In the beginning stages of the war (when the German advance into France had been stopped on the Marne and the Russian army began advancing toward Berlin) the Russian Foreign Minister, Sazonov, put before his allies a plan for the dismemberment of Germany. "It was of such scope as to distribute almost the entire German territory amongst the Allies."1 Russia was to annex nearly all of what remained of Polish lands not already under her domination along with large segments of German speaking lands. France was to recover the German speaking areas of Alsace-Lorraine and add to it all German land west of the Rhine, plus "control" of 2000 square miles east of the Rhine. Denmark was to extend its border 100 miles south. The old kingdom of Hanover (the whole north-west of Germany), was to be separated from Germany and declared a separate state. Sazonov, and later the Tsar, made it clear to the French Ambassador in Petrograd that "close contact" with the French was of the utmost importance in fulfilling their dream.
At a meeting in Petrograd, shortly after the German peace proposal was issued, the Franco-Russian plan for the destruction of Germany was made official. The French gave Russia "full liberty to determine its western frontiers as it saw fit " once Germany was defeated.2 In return Russia was to support the French claim to Alsace-Lorraine and support France's insistence on organizing western Germany as they saw fit. What would have been left of Germany was a swath of land a hundred and sixty miles wide running from the Baltic Sea to Switzerland. With Germany destroyed, France would be undisputed master of western Europe, Britain would lose its primary trading competitor, and Russia, for the first time in two hundred years, would be nearly unopposed in eastern Europe.
With such dreams clouding the Allied leader's minds, on Jan 10, 1917, they came out with an official answer to President Wilson, to the Germans, and to all others who were attempting to seek a negotiated peace. They made it plain that they had no intentions of compromising. They not only demanded that Germany return to its pre-1914 borders and pay "indemnities" before any talk could even begin, but they demanded the "restitution of provinces or territories wrestled in the past from the Allies."3
Since they had to project an honorable profile to the Americans, whom they hoped to keep neutral or even win to their side, they unabashedly claimed that what they desired "above all is to insure a peace upon the principles of liberty and justice ... which the Government of the United States has never ceased to be inspired."4
"They therefore spoke vaguely of 'full security...and international settlements such as to guarantee land and sea frontiers against unjustified attack.'"5 Since they also felt it necessary to display some great principle, they found it in the old "national self-determination." Although they shrewdly skirted the issue of the Poles (since they promised all of Poland to Russia) they called for the "liberations of Italians, of Slavs, of Roumanians, and of Czecho-Slovaks from foreign domination."6
France and England chose this grand ideal "for the obvious reason that the most active national minorities were within the lands of their enemies."7 Since this had little to do with Germany except for some sections of Alsace-Lorraine, their great principle fell most heavily on the Austrian Empire with its large segments of Italians, Slavs, Roumanians and Czecho-Slovaks. The Allies also demanded the expulsion of the "Turk," whom they found, "decidedly alien to Western civilization."8 The Allies then pledged to fight on and "consent to all sacrifices," until they emerged "victorious." Their new "war aim" was now driven by a "great principle" which no one in France, England or Russia had contemplated when the war started.9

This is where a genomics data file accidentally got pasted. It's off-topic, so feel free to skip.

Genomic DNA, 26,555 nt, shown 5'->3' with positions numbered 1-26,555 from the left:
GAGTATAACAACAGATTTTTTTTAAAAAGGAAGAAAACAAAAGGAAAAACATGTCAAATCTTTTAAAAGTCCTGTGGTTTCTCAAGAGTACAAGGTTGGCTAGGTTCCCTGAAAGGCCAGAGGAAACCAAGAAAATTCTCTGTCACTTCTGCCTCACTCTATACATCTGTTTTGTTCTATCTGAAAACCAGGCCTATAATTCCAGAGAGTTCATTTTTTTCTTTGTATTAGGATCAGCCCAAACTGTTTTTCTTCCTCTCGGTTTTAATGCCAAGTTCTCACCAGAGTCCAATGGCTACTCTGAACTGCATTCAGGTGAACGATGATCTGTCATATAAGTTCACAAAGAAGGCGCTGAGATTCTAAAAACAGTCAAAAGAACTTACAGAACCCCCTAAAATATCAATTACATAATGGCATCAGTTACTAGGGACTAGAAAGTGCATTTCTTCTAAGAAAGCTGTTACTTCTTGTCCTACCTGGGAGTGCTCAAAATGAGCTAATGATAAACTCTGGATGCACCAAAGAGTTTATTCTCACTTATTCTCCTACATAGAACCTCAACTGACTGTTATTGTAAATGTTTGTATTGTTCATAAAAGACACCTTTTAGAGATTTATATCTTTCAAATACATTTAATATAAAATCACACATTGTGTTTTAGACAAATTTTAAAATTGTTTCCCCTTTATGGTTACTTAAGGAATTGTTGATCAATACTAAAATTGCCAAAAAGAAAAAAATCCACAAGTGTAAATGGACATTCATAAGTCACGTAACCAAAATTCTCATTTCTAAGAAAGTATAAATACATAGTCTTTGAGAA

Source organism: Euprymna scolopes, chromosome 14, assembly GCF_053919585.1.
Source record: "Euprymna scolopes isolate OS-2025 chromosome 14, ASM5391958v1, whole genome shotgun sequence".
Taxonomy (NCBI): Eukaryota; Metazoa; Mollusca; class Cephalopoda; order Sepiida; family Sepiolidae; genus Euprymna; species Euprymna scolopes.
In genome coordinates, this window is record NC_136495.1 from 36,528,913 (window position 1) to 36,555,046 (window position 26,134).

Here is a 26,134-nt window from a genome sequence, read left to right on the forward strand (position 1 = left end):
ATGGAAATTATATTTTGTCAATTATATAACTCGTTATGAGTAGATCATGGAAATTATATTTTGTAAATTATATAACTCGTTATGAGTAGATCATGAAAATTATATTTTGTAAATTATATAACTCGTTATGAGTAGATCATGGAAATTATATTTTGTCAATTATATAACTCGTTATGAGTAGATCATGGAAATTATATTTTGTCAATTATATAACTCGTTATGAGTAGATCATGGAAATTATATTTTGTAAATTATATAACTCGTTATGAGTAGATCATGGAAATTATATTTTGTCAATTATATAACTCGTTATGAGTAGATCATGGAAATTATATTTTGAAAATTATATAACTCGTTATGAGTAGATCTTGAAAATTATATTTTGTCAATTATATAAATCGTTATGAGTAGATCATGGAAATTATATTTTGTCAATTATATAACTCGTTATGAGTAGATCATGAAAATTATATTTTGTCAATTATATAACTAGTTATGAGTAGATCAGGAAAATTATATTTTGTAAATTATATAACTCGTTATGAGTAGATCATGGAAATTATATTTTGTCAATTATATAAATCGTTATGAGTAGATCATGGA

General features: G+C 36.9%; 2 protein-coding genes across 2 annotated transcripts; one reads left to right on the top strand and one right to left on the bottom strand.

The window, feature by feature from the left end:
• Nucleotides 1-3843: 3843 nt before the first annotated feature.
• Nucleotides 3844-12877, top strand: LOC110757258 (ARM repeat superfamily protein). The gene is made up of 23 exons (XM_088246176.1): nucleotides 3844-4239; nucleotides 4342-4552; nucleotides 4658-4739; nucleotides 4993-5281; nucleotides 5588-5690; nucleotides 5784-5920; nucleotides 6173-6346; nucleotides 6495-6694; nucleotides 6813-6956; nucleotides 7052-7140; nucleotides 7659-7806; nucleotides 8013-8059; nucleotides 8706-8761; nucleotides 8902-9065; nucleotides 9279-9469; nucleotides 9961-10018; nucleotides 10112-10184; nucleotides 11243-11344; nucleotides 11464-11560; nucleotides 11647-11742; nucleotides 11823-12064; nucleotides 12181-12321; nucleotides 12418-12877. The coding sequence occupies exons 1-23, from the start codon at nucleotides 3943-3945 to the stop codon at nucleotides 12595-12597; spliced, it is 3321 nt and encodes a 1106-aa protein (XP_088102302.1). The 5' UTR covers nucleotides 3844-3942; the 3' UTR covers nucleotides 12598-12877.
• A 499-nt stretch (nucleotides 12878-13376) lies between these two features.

The new idealistic Allies also had other reasons for continuing the war. They had divided up among themselves not only Germany but much of the world. Though they continued to talk openly and idealistically about "national self-determination," it only applied to "nations" under the control of their enemies. Since the British had sent over a million men to collect "plums" in Asia (to enhance her Empire), the suspicious French were promised Syria and were to join Britain in dividing up the German colonies in Africa and elsewhere. Britain was also to expand its influence north of Persia (Iran) while France looked to the far East. Russia was not only to get Poland, but large chunks of land in the Caucasus and--their most sought after prize for a thousand years--Constantinople and the area surrounding the "strait" which would give them access from the Black sea into the Mediterranean. Italy was also to participate in carving up Turkey and also get large chunks of Slavic and Greek lands. Rumania. was promised territories inhabited by Serbs, Hungarians, Ruthenians and other Slavic nationalities. To be sure there would be no other rivals in Europe, the Austrian Empire was to be divided into small nations and what little remained of Austria was to be further parceled with Italy getting the Brenner Pass region where 200,000 Germans lived who had been Austrian subjects for 500 years. To insure themselves a steady income during this period of expansion, Germany, with what little would have remained of her, was to pay for all costs incurred during the war.10 With such bizarre dreams infecting the Allied political leaders (and their intellectuals) all talk of a compromise peace ended.
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1 Kochan 1